There are so many ways you can be seriously injured by the negligence of another party. If you feel that is the case, you should call me to see if you have an action to pursue. This includes slip and falls, dog bites, construction accidents and any accident where you feel someone else caused your injuries by their negligence. Don't try to deal with insurance companies by yourself. Their goal is to reduce their losses, not to pay out on claims.
Even though you are careful, you can't control the behavior of others. Sometimes, the negligence of others can cause injuries. This can result in lost income and pain and suffering. This may be from an automobile accident, a slip and fall, medical malpractice or a product defect. Whatever the negligence, we will aggressively pursue your rights against the negligent party or parties. We will make sure that the necessary experts are consulted and the appropriate investigations are pursued.
The Elements of a Personal Injury Case
To win a personal injury claim, you must be able to establish by the evidence that the defendant (negligent party) is responsible for your injuries. The basic elements of negligence are as follows:
Duty of care – First, the person must have a duty of care. The person, by their actions or inactions, must meet a certain standard of care established by law.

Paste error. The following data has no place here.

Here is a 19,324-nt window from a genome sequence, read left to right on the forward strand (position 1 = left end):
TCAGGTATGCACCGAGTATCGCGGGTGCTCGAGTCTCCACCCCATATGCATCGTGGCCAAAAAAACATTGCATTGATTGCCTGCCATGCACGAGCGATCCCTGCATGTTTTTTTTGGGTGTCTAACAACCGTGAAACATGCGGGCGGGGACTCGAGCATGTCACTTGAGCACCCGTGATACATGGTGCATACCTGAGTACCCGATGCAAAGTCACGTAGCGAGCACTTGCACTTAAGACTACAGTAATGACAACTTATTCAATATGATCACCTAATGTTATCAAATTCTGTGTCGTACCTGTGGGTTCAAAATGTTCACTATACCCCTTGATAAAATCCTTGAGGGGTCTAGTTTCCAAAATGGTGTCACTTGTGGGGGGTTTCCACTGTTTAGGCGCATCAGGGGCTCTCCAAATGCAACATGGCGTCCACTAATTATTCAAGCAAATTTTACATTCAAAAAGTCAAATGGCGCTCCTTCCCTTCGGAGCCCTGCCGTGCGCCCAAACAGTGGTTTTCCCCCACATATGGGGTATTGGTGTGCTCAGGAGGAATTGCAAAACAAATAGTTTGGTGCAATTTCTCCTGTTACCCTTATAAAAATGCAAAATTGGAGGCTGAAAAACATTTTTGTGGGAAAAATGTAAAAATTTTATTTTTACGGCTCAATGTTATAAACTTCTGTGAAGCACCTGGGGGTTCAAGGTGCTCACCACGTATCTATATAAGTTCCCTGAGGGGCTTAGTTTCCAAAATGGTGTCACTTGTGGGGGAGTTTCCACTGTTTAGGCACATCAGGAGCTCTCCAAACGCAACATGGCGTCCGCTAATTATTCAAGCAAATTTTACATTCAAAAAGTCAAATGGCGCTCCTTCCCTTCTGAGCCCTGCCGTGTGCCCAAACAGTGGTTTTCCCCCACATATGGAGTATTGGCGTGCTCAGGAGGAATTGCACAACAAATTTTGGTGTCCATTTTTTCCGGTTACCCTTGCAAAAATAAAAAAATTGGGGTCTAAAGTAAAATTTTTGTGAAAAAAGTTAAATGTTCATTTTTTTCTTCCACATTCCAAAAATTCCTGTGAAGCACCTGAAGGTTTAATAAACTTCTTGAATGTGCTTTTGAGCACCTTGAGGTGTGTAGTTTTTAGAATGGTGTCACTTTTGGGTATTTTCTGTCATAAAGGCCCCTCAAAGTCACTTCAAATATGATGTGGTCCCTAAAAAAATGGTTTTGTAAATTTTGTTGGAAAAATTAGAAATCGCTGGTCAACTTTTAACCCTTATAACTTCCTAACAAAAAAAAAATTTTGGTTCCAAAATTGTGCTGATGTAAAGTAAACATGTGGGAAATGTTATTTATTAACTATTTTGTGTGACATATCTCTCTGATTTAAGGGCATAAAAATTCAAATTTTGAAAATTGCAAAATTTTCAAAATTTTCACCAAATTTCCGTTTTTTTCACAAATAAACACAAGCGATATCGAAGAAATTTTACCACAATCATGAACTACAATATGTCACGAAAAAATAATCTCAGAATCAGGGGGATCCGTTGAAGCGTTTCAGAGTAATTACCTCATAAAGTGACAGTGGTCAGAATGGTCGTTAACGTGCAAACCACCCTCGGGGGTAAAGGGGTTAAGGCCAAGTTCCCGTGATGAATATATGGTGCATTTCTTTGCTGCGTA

Breach of duty – A breach of this duty happens when the person fails to meet the standard of care. Depending upon the facts of the case, this could mean a failure to warn the plaintiff of a danger, a failure to follow a statute, or a creating a danger for plaintiff.
Causation – The defendant's action or inaction must be the direct or what is called the proximate cause of the plaintiff’s injuries.
Damages in a Personal Injury Case
Damages are meant to compensate the injured plaintiff in an effort to make him or her whole. There is no way to do this other than awarding money damages. They are considered compensatory in nature. In Pennsylvania different types of damages include pain and suffering, both physical and emotional, loss of wages, past and future, medical treatment, past and future, medical expenses, past and future, loss of consortium, loss of quality of life, embarrassment and humiliation and disfigurement.
In some cases, punitive damages are allowed where the defendant is being punished for misconduct, which must be shocking or grossly negligent, or sometime intentional.